Through the IT&DML courses, I have had the ability to study and investigate a variety of online and hybrid learning environments.  Using a Google Chromebook, our class has been able to become members of multiple Google+ Communities.  These communities have provided a platforms similar to a cMOOC, where we as students have used the forums to learn about topics, but also become experts in the field.  In addition, we took part in an Online Research and Media Skills (ORMS) MOOC.  Although we had the ability to post reflections and discuss the topics with our fellow classmates through this MOOC, we also received instruction and guidance from experts in the field.  This MOOC in my opinion was similar to the xMOOCs Ferdig discussed, except there was a little cMOOC style involved.

I will always be a lifelong learner.  Now that I have been introduced to MOOCs, I feel that thousands of opportunities have been presented to me and I just hope I have enough time to explore them all.  Look out MOOCs, here I come!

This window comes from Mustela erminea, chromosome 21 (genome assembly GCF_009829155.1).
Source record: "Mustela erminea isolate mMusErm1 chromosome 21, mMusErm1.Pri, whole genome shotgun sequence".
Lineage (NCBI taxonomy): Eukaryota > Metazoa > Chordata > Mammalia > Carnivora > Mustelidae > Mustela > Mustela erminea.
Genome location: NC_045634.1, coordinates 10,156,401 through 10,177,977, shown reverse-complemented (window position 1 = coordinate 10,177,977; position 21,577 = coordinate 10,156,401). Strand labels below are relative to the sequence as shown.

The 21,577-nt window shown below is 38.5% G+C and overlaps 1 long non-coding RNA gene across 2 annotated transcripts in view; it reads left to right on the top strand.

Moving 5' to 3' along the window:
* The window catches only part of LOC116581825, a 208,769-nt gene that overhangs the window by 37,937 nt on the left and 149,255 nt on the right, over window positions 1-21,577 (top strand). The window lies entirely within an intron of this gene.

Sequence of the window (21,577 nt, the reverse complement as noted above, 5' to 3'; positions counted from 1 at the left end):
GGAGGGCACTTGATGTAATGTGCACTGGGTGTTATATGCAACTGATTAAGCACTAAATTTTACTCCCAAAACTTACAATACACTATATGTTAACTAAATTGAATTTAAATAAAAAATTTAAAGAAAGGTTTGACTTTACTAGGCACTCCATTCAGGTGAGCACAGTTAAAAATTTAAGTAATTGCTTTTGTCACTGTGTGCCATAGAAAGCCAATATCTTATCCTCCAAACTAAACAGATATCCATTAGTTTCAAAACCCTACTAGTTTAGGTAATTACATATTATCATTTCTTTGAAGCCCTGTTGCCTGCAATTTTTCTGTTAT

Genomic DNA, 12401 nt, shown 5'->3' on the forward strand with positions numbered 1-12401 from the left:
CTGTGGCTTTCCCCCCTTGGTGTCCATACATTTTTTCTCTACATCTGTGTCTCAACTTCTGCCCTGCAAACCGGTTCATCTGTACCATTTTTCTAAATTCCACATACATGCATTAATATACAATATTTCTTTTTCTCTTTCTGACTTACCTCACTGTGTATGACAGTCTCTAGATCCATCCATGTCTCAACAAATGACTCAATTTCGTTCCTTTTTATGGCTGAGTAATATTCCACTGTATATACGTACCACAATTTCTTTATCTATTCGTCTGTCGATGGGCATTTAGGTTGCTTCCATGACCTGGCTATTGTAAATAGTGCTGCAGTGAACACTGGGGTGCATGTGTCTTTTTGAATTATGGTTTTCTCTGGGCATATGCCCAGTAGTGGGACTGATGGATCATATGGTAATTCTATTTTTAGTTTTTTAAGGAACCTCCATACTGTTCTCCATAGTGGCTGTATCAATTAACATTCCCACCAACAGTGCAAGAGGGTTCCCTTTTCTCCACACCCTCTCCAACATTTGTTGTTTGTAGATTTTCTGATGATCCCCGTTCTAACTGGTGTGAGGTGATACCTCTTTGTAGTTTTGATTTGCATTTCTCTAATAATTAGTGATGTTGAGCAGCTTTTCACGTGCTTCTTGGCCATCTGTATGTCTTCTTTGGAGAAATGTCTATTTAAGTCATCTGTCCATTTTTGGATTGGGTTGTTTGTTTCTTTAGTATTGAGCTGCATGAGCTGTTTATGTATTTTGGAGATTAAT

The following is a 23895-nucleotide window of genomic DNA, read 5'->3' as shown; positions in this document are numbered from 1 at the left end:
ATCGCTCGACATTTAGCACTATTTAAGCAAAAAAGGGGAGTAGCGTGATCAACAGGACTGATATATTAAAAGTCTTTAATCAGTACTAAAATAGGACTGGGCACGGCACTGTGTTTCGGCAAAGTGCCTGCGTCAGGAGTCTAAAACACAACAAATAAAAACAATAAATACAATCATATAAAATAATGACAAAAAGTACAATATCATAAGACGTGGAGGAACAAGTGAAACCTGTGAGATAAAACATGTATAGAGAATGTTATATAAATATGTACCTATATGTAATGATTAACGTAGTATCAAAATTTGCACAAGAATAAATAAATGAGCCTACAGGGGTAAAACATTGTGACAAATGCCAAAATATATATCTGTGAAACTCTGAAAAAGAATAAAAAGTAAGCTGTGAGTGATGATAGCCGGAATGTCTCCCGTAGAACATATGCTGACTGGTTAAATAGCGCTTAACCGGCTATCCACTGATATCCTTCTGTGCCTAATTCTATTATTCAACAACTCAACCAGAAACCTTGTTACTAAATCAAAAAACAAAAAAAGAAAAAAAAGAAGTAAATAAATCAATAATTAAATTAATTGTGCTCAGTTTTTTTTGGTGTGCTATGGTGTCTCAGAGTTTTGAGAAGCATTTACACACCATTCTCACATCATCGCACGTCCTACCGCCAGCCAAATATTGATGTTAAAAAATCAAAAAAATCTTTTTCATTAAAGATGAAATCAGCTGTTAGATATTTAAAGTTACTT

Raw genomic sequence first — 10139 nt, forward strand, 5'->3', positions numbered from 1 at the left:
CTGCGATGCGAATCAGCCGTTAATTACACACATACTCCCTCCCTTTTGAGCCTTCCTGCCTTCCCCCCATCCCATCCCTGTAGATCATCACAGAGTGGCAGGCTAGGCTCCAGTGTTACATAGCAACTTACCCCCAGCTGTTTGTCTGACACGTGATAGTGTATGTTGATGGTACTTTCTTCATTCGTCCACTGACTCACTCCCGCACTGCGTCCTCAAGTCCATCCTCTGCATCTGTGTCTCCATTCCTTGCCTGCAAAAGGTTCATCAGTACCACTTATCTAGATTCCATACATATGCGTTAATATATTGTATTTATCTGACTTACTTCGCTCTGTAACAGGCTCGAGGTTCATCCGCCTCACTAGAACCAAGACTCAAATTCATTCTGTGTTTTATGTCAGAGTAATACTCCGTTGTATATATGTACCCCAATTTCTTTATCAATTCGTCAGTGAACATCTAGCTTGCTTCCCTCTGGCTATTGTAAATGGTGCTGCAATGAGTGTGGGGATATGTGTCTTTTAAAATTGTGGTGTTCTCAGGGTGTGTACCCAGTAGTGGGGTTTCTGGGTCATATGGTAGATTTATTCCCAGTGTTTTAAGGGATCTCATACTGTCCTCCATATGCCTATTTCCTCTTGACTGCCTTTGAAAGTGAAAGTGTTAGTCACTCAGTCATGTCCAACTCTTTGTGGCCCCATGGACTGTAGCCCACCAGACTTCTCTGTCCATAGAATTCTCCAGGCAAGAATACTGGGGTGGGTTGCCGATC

cc image by: Mathieu Plourde

Saturday, January 18, 2014

Learning Management Systems (LMS) - ED 722

The reading this week in my ED 722 course was about Learning Management Systems.  At first it had my head spinning a bit when I started going through the literature.  The information from the authors, Watson and Watson in their article: What are Learning Management Systems, What are They Not, and What Should They Become? helped me understand the difference between LMSs, Course Management Systems, and Learning Content Management Systems.  It also helped me realize how difficult of a decision it is for school administrators and business executives when deciding the best LMS for their organization.